You are. Never forget that as a self-published author who published on Amazon, Barnes and Noble and/or Kobo that you are 100 percent in control of your work. A comma doesn’t get moved without your say-so.
What Is a Self-Published Author?
For the purposes of this article, a self-published author is an author that published their fiction or non-fiction works directly to the platforms where they are selling them. In other words, they personally uploaded their novels and covers to Amazon, Barnes and Noble and/or Kobo etc themselves without any assistance from a 3rd party publisher.
The Mindset: Think for Success
You are the author, publisher, designer, creative inspiration behind your books. Always remember that. Make it a mantra if you need to, because your books don’t get written and published without you. I feel like some authors get lost in self-doubt, wondering if anyone will buy their books, read their books and love their books. The truth is that not everyone is going to love your book or your author style, but not everyone loves those mega-bestsellers either. If you need a reminder, just take a gander at any super popular book and read the one and two star reviews.
The truth is that the only person you need to please when writing your book is you. If you love it, chances are good that someone else will love it. If you do get a bad review once you publish, pat yourself on the back, you’re actually into the people who don’t like your work VS. the people that bought it because they like your work. You’re expanding your audience!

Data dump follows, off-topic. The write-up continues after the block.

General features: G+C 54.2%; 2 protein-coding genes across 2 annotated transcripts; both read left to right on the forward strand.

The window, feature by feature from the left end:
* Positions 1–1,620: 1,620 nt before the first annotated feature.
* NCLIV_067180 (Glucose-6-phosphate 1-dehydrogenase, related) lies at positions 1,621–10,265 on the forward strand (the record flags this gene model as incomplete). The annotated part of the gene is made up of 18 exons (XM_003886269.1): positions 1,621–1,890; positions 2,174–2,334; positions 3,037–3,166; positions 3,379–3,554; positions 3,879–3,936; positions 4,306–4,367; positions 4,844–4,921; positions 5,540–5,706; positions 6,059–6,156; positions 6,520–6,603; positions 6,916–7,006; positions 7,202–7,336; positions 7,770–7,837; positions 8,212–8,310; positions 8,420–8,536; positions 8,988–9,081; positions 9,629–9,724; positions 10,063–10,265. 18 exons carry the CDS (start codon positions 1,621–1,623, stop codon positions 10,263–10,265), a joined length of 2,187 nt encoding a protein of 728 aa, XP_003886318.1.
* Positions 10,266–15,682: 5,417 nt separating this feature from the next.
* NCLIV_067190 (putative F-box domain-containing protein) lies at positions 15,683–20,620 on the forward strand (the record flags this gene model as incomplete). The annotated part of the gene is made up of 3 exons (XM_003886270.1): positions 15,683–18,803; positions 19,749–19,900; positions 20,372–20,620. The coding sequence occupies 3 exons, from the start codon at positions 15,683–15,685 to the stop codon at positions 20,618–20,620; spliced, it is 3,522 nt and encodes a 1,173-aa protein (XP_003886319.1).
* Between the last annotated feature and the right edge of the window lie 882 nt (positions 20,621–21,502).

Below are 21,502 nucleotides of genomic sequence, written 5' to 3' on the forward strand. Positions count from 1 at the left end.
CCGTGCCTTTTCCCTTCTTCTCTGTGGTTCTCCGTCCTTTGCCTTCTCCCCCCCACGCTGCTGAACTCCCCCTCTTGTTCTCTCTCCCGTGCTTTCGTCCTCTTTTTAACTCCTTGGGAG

You Are a Business, Whether You Believe It or Not
Butbutbutbut I’m just writing for fun, you say! I’m just writing it for me. I don’t care if I make any money! The minute you publish and start earning royalties, you will pay taxes on the money you earned from your books. You are a business, and your employee is you. Specifically, you’re a sole-proprietorship, and trust me, Amazon and all those other book publishing platforms will send you a 1099 (if you’re in the US. I’m not sure how it works in other countries) that lists your royalty income, and you will have to input that amount on your tax forms. You’re a business. Remember that because it needs to be part of your author mindset.
You Control Your Message
Once you start thinking about yourself as a business, many call it being an authorprenuer, you can start to think about your message and how you want that message delivered. You are answering the questions:
Who are you as an author?
What do I write?
What do I want my audience to know?
Where am I going to deliver my message?
For many authors, the message is going to be delivered via an author website and social media. You may also eventually take out book ads or create advertising campaigns. Your message is going to be whatever you do as an author. For myself, I provide writing tips and tricks and various publishing and marketing information, along with all my published works to date. If you are a horror writer, maybe your message is everything horror, but sit down and think about what you do and what you can offer your readers and your general author audience. You have something to offer, you just need to think about it and make sure your message is one you want to convey.
You Control How You Interact